Document Title Government Code and Cypher School: Signals Intelligence Passed to the Prime Minister, Messages and Correspondence
Reference HW 1/165
Conflicts Second World War
Themes Military Intelligence and Operations, Foreign Policy and International Relations
Regions Africa, Atlantic, East Asia, Europe, Latin America, Mediterranean, Middle East, North America, South Asia
Countries Brazil, China, Crete, Germany, Great Britain, India, Indochina, Iran, Iraq, Italy, Japan, Portugal, Russia, Syria, United States of America
Document Type Signals Intelligence
Organisations Foreign Office, Security Service, Government Code and Cypher School
People Edward Bridges, Adolf Hitler, Franklin Delano Roosevelt


A file of signals intelligence reports, messages, and correspondence issued by the Government Code and Cypher School and sent by the head ('C') of the Secret Intelligence Service (MI6) to the Prime Minister, Winston Churchill. This file includes the following reports: that the 61st Army Corps aims to defend Kalinin in the face of Soviet attacks and extend the Volga bridgehead, on October 22; a situation report of the area west of Moscow, from October 22; of Soviet intentions to retake Kalinin and restore communications with Leningrad, on October 22; a movement order for the 2nd Flak Corps; that a further Italian division was placed under German command in North Africa on October 16; of losses of German artillery and transport from ships sunk en route to North Africa, from October 16; of a shortage of shipping space for German Army rations for North Africa, from October 16; that no shipping space was available for aviation fuel needed in Benghazi, on October 23; that German towed gliders are needed in Russia rather than in Crete, on October 22; of Ibn Saud's comments on German proposals, from October 24; of an appeal from Chungking to the U.K. and U.S. in the face of the Japanese threat to China, on October 20; an Italian appreciation of U.S. intentions concerning Japan, from October 18; and of Brazilian terms for protecting Portuguese possessions, on October 24.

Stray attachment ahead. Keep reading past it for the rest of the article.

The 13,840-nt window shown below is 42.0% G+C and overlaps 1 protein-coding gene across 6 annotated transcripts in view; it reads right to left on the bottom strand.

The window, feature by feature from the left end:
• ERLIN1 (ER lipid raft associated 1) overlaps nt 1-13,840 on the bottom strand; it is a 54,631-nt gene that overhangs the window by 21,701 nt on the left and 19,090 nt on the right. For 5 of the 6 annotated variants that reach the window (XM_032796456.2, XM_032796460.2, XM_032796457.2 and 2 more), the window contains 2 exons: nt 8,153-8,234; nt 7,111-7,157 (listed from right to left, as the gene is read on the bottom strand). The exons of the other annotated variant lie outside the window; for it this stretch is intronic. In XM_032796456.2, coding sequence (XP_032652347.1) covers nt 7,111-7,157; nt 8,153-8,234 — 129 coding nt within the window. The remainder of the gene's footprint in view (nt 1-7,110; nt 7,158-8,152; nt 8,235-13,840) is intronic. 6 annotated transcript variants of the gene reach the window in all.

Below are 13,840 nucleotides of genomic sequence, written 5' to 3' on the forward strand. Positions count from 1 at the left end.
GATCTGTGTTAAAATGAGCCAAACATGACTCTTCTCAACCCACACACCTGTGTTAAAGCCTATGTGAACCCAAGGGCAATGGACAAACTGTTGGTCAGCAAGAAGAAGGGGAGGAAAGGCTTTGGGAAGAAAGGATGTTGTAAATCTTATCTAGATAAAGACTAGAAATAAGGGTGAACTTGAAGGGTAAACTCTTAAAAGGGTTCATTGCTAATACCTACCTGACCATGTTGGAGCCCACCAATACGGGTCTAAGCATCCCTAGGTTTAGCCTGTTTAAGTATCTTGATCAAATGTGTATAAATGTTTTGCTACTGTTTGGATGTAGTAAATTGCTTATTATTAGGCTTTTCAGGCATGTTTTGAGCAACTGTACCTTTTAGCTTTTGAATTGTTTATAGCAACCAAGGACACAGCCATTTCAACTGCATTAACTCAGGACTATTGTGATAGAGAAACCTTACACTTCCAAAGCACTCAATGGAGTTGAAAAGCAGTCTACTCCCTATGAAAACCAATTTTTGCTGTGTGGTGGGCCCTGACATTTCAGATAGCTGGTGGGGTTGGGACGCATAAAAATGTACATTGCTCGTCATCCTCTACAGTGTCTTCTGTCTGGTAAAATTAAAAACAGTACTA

Operation Barbarossa, German army, military situation reports, Red Army, counter-attacks, troop movements, anti-aircraft defence, railways, Desert War, Italian army, German-Italian relations, shipping losses, supply problems, military supplies, fuel, diplomatic intelligence, Japanese foreign policy, American neutrality, invasion of the Soviet Union

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